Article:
Steven Spielberg ‘Regrets’ Editing Guns Out of ‘E.T.’: ‘I Never Should Have Done That’

"All our movies are a kind of a signpost of where we were when we made them," the Oscar winner said.

Steven Spielberg is looking back on removing guns from “E.T.”

The Oscar-winning director revealed during a master class at the Time 100 Summit that he regrets editing out guns from the 20th anniversary re-release of the coming-of-age film. The 1982 theatrical cut includes a scene of police officers chasing the lead children with firearms; the re-release replaces the weapons with walkie talkies.

“That was a mistake. I never should have done that,” Spielberg said (via Variety). “‘E.T.’ is a product of its era. No film should be revised based on the lenses we now are, either voluntarily, or being forced to peer through.”

The “Fabelmans” director continued, “‘E.T.’ was a film that I was sensitive to the fact that the federal agents were approaching kids with firearms exposed and I thought I would change the guns into walkie talkies. Years went by and I changed my own views. I should have never messed with the archives of my own work, and I don’t recommend anyone do that.”

Spielberg added, “All our movies are a kind of a signpost of where we were when we made them, what the world was like and what the world was receiving when we got those stories out there. So I really regret having that out there.”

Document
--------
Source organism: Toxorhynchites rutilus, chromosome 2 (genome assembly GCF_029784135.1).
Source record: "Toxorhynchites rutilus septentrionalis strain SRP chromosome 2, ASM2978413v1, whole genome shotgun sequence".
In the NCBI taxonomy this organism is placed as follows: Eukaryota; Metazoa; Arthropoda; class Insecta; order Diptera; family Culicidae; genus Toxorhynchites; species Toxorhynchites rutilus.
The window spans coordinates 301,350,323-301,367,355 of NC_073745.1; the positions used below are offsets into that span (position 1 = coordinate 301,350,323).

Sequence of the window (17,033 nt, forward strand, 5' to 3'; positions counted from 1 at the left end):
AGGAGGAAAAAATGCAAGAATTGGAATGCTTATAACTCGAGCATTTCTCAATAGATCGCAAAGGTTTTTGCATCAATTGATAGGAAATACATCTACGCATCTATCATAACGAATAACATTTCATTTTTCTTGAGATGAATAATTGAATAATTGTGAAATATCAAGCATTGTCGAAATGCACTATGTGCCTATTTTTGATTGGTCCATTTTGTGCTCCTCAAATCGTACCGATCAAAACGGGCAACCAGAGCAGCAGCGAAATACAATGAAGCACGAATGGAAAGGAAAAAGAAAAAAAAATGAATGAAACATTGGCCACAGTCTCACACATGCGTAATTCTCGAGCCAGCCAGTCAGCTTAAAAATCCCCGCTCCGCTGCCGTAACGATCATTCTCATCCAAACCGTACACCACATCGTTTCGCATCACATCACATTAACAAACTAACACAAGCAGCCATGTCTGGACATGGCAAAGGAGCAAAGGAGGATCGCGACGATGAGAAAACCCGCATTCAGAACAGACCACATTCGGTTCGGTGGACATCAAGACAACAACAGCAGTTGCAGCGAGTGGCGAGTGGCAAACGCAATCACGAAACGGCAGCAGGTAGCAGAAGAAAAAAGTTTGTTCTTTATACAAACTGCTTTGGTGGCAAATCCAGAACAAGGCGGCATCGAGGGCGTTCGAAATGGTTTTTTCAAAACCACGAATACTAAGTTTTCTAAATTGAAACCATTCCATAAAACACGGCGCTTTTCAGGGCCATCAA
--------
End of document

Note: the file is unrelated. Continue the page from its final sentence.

To note, the guns were put back into the film for the 30th anniversary release, after Spielberg said that he had “realized what I had done was I had robbed people who loved E.T. of their memories of ‘E.T.'”

The auteur also recently addressed the recent debate over Roald Dahl’s children’s books which have recently been released with changed language to make the books more inclusive. Words like “fat” have since been replaced in novels like “Charlie and the Chocolate Factory” and “Matilda,” while gender neutral language was changed in “The Witches.”

“Nobody should ever attempt to take the chocolate out of Willy Wonka! Ever!” Spielberg quipped, before adding, “For me, it is sacrosanct. It’s our history, it’s our cultural heritage. I do not believe in censorship in that way.”

Netflix, which purchased the Dahl estate in 2018, declined to comment on the changes to the books. Authors like Judy Blume and Salman Rushdie have weighed in on the censorship claims.

“I think if Roald Dahl was around, you would be hearing what he thinks about that. Whatever he is, whatever he’s accused of being, there’s a lot of truth there. But the books are the books,” Blume recently said. “Kids still love the books, and they love them the way he wrote them. So I don’t believe in that.”

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